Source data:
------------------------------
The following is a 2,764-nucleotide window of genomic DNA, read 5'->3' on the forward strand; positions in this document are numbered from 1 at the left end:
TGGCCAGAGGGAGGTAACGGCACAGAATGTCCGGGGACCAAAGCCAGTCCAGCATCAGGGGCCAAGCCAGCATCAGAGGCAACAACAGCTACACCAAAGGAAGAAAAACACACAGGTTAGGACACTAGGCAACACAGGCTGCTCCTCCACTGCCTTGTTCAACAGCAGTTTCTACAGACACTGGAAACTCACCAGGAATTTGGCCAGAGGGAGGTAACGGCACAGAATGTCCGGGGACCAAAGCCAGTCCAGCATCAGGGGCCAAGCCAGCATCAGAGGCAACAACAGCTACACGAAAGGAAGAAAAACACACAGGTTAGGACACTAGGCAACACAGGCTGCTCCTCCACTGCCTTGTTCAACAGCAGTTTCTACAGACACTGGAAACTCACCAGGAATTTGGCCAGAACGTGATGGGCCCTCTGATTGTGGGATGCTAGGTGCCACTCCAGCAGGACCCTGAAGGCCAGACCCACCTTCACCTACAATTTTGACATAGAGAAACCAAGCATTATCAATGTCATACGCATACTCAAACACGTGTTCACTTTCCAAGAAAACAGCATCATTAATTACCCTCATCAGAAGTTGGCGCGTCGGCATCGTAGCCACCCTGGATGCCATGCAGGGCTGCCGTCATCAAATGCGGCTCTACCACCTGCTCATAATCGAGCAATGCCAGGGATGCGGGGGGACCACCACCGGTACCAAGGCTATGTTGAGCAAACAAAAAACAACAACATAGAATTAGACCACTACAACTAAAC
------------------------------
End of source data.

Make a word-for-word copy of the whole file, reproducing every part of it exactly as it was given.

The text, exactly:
The following is a 2,764-nucleotide window of genomic DNA, read 5'->3' on the forward strand; positions in this document are numbered from 1 at the left end:
TGGCCAGAGGGAGGTAACGGCACAGAATGTCCGGGGACCAAAGCCAGTCCAGCATCAGGGGCCAAGCCAGCATCAGAGGCAACAACAGCTACACCAAAGGAAGAAAAACACACAGGTTAGGACACTAGGCAACACAGGCTGCTCCTCCACTGCCTTGTTCAACAGCAGTTTCTACAGACACTGGAAACTCACCAGGAATTTGGCCAGAGGGAGGTAACGGCACAGAATGTCCGGGGACCAAAGCCAGTCCAGCATCAGGGGCCAAGCCAGCATCAGAGGCAACAACAGCTACACGAAAGGAAGAAAAACACACAGGTTAGGACACTAGGCAACACAGGCTGCTCCTCCACTGCCTTGTTCAACAGCAGTTTCTACAGACACTGGAAACTCACCAGGAATTTGGCCAGAACGTGATGGGCCCTCTGATTGTGGGATGCTAGGTGCCACTCCAGCAGGACCCTGAAGGCCAGACCCACCTTCACCTACAATTTTGACATAGAGAAACCAAGCATTATCAATGTCATACGCATACTCAAACACGTGTTCACTTTCCAAGAAAACAGCATCATTAATTACCCTCATCAGAAGTTGGCGCGTCGGCATCGTAGCCACCCTGGATGCCATGCAGGGCTGCCGTCATCAAATGCGGCTCTACCACCTGCTCATAATCGAGCAATGCCAGGGATGCGGGGGGACCACCACCGGTACCAAGGCTATGTTGAGCAAACAAAAAACAACAACATAGAATTAGACCACTACAACTAAAC